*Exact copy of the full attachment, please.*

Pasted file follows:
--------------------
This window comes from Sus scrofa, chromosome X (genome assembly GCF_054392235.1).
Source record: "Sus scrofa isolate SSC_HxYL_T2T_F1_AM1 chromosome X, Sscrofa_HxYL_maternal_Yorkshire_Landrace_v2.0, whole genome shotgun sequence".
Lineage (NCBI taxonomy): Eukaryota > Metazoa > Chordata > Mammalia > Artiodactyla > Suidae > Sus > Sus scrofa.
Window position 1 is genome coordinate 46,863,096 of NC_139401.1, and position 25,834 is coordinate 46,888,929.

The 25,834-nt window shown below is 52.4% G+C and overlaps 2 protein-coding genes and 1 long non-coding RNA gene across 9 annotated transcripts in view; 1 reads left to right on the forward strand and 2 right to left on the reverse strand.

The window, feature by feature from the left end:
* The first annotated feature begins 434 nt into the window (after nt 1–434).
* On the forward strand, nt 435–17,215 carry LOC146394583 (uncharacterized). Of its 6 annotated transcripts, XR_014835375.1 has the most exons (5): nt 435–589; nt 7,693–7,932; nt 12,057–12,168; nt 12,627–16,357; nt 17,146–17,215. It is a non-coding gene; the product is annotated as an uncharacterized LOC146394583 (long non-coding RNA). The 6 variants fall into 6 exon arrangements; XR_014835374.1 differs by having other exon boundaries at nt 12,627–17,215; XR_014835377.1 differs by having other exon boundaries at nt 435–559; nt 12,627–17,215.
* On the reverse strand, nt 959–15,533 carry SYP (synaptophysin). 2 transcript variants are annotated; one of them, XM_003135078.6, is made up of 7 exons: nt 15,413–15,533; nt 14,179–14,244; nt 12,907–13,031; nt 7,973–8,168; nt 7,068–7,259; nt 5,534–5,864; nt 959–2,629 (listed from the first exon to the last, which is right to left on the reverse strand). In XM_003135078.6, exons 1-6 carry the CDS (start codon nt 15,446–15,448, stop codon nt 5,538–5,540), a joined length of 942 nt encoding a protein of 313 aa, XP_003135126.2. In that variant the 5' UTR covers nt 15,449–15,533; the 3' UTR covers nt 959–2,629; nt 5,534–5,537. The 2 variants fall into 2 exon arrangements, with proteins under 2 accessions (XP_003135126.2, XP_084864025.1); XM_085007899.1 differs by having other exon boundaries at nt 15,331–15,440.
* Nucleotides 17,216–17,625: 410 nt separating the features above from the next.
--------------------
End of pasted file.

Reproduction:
This window comes from Sus scrofa, chromosome X (genome assembly GCF_054392235.1).
Source record: "Sus scrofa isolate SSC_HxYL_T2T_F1_AM1 chromosome X, Sscrofa_HxYL_maternal_Yorkshire_Landrace_v2.0, whole genome shotgun sequence".
Lineage (NCBI taxonomy): Eukaryota > Metazoa > Chordata > Mammalia > Artiodactyla > Suidae > Sus > Sus scrofa.
Window position 1 is genome coordinate 46,863,096 of NC_139401.1, and position 25,834 is coordinate 46,888,929.

The 25,834-nt window shown below is 52.4% G+C and overlaps 2 protein-coding genes and 1 long non-coding RNA gene across 9 annotated transcripts in view; 1 reads left to right on the forward strand and 2 right to left on the reverse strand.

The window, feature by feature from the left end:
* The first annotated feature begins 434 nt into the window (after nt 1–434).
* On the forward strand, nt 435–17,215 carry LOC146394583 (uncharacterized). Of its 6 annotated transcripts, XR_014835375.1 has the most exons (5): nt 435–589; nt 7,693–7,932; nt 12,057–12,168; nt 12,627–16,357; nt 17,146–17,215. It is a non-coding gene; the product is annotated as an uncharacterized LOC146394583 (long non-coding RNA). The 6 variants fall into 6 exon arrangements; XR_014835374.1 differs by having other exon boundaries at nt 12,627–17,215; XR_014835377.1 differs by having other exon boundaries at nt 435–559; nt 12,627–17,215.
* On the reverse strand, nt 959–15,533 carry SYP (synaptophysin). 2 transcript variants are annotated; one of them, XM_003135078.6, is made up of 7 exons: nt 15,413–15,533; nt 14,179–14,244; nt 12,907–13,031; nt 7,973–8,168; nt 7,068–7,259; nt 5,534–5,864; nt 959–2,629 (listed from the first exon to the last, which is right to left on the reverse strand). In XM_003135078.6, exons 1-6 carry the CDS (start codon nt 15,446–15,448, stop codon nt 5,538–5,540), a joined length of 942 nt encoding a protein of 313 aa, XP_003135126.2. In that variant the 5' UTR covers nt 15,449–15,533; the 3' UTR covers nt 959–2,629; nt 5,534–5,537. The 2 variants fall into 2 exon arrangements, with proteins under 2 accessions (XP_003135126.2, XP_084864025.1); XM_085007899.1 differs by having other exon boundaries at nt 15,331–15,440.
* Nucleotides 17,216–17,625: 410 nt separating the features above from the next.